Saturday, January 30, 2016

Thyroid Disorders and Their Impact on Your Health

Unexplained weight gain, weight loss, depression, inability to focus – these are just a few of the symptoms that may be indicative of a thyroid disorder.

Source: CFCF / License

The thyroid gland regulates many different processes in your body, including metabolism, reproduction and brain function, and a malfunctioning thyroid can affect your health in various ways. This butterfly-shaped organ influences how fast your heart beats, how quickly you burn calories, regulates your sleep, contributes to heat production, tissue growth and other important physiologic functions. The thyroid produces and stores the body’s metabolic hormone (also known as TH), which is essential for the development of your skeletal and nervous system.

Stress, aging, hormonal imbalances and other factors can lead to thyroid disorders.

Hyperthyroidism, also known as overactive thyroid, is one of the most common thyroid diseases, which occurs when the gland produces an excessive amount of thyroid hormones. With hyperthyroidism you can experience weight loss, intolerance to heat, poor sleep and a rapid heartbeat.

Hypothyroidism has the opposite effect where the thyroid gland doesn’t produce enough of the hormone. Its most common symptoms are weight gain, chronic fatigue, mood swings, lack of concentration and menstrual irregularities. Many of the symptoms of thyroid disorders are non-specific, sometimes making it difficult to diagnose. Some patients, however, experience no symptoms at all, and for this reason thyroids disorders often go undiagnosed and can worsen over time.

Dr. Ali Ghahary, a physician at Brentwood Medical Clinic in Burnaby, British Columbia, sends patients for appropriate blood tests in order to check for potential thyroid disorders. While Dr. Ghahary is currently not accepting new patients, it is essential that you see a doctor if you or anyone in your family has a history of thyroid disease, and if diagnosed with hyper or hypothyroidism it is important to have blood tests done every year in order to monitor your hormones, prevent flare-ups of symptoms and lessen your risk of complications.

Thursday, January 28, 2016

Chronic Pain Management

According to the Canadian Pain Society, one in five adults live with chronic pain. Additionally, at least 8% of children and adolescents also live with chronic pain, affecting one’s quality of life and making it one of the prevailing reasons for emergency room visits each year.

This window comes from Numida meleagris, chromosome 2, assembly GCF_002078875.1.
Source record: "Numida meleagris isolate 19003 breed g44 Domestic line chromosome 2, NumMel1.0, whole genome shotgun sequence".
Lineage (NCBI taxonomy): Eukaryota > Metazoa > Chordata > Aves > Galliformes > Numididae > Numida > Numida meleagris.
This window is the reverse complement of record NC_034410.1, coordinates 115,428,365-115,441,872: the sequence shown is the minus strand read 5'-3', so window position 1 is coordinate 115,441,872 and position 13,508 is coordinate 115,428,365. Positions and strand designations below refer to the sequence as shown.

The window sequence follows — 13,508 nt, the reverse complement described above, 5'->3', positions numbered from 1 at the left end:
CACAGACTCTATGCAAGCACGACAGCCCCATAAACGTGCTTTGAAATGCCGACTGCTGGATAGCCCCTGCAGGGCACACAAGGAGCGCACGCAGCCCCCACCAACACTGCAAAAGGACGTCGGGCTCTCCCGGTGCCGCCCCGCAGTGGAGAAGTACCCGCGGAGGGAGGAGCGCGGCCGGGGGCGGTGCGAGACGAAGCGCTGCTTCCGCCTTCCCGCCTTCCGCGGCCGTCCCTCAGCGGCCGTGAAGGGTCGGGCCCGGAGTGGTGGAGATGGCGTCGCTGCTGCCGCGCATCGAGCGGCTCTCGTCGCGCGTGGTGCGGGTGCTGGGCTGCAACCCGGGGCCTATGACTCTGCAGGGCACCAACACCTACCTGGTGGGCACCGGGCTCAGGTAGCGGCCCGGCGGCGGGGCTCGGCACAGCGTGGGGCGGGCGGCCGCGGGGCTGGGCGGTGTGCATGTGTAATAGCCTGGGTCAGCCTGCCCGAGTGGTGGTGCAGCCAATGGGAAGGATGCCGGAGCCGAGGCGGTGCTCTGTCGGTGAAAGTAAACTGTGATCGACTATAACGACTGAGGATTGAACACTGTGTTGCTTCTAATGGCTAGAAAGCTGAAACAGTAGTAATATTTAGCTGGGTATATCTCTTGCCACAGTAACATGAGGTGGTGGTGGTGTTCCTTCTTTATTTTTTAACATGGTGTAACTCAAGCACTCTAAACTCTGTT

At Brentwood Medical Clinic in Burnaby, British Columbia, Dr. Ali Ghahary sees and treats patients dealing with chronic pain on a regular basis.

Chronic pain is typically divided into two different categories: Nociceptive and/or Neuropathic.

Neuropathic pain takes place when there has been nerve damage done to the body, whereas Nociceptive pain occurs due to the damage of body tissue.

Examples of Nociceptive pain include burns, fractures/sprains and inflammation. Both Neuropathic and Nociceptive pain can also happen as a result of cancer, either by a tumor pressing on a nerve, blocking blood vessels or spreading to bones and muscles. Neuropathic and Nociceptive pain, however, are both perceived and described vastly different. While Nociceptive pain is usually characterized as a throbbing or aching pain - treated with NSAIDs (Ibuprofen, Ketorolac, Naproxen), Neuropathic pain is oftentimes expressed as a burning/tingling sensation or numbness, and can be the more difficult of the two to treat. In addition to the use of NSAIDs, Neuropathic pain is also generally treated with anti-depressant or anti-convulsant medications. Exercise has also been known to greatly benefit in the management of chronic pain.

That being said, chronic pain management varies from person to person. What works for one individual may not work for the next or have the same kind of result, making it a case of trial and error. If you suffer from chronic pain or have any questions relating to the management of chronic pain, it is imperative to have a discussion with your family doctor in order to come up with the best treatment regimen for you.

Friday, January 8, 2016

Treatment for Mental Health

Licensed by the Medical Council of Canada, Dr. Ali Ghahary practices at Brentwood Medical Clinic based in Burnaby, British Columbia.

Along with treating minor health conditions, Dr. Ghahary also cares for patients suffering from mental health disorders such as depression and anxiety.

Some symptoms of depression and anxiety include: insomnia, constant worrying, feelings of hopelessness and rapid heartbeat - and, like any medical problem, if left untreated, mental illness can become increasingly debilitating to not only the patient, but to those around them, and can lead to many life-altering challenges including withdrawal from society, difficulty concentrating, fatigue, emotional anguish and other abnormal behavioural changes - violence, alcohol and substance abuse among them. Sometimes even doing simple, everyday tasks such as getting out of bed or communicating with loved ones can become quite daunting. This is why it is of the utmost importance to treat these kinds of disorders early-on in effort to safeguard the patient from further harm.

In doing so, Dr. Ghahary works in conjecture with counsellors, clinical psychologists and psychiatrists in building and following a stringent treatment plan for the patient which oftentimes includes the use of anti-anxiety and anti-depressant medications as well as promoting healthy lifestyle changes such as physical activity to help manage symptoms and alleviate stress. It’s just as important to treat the mind as you would the body.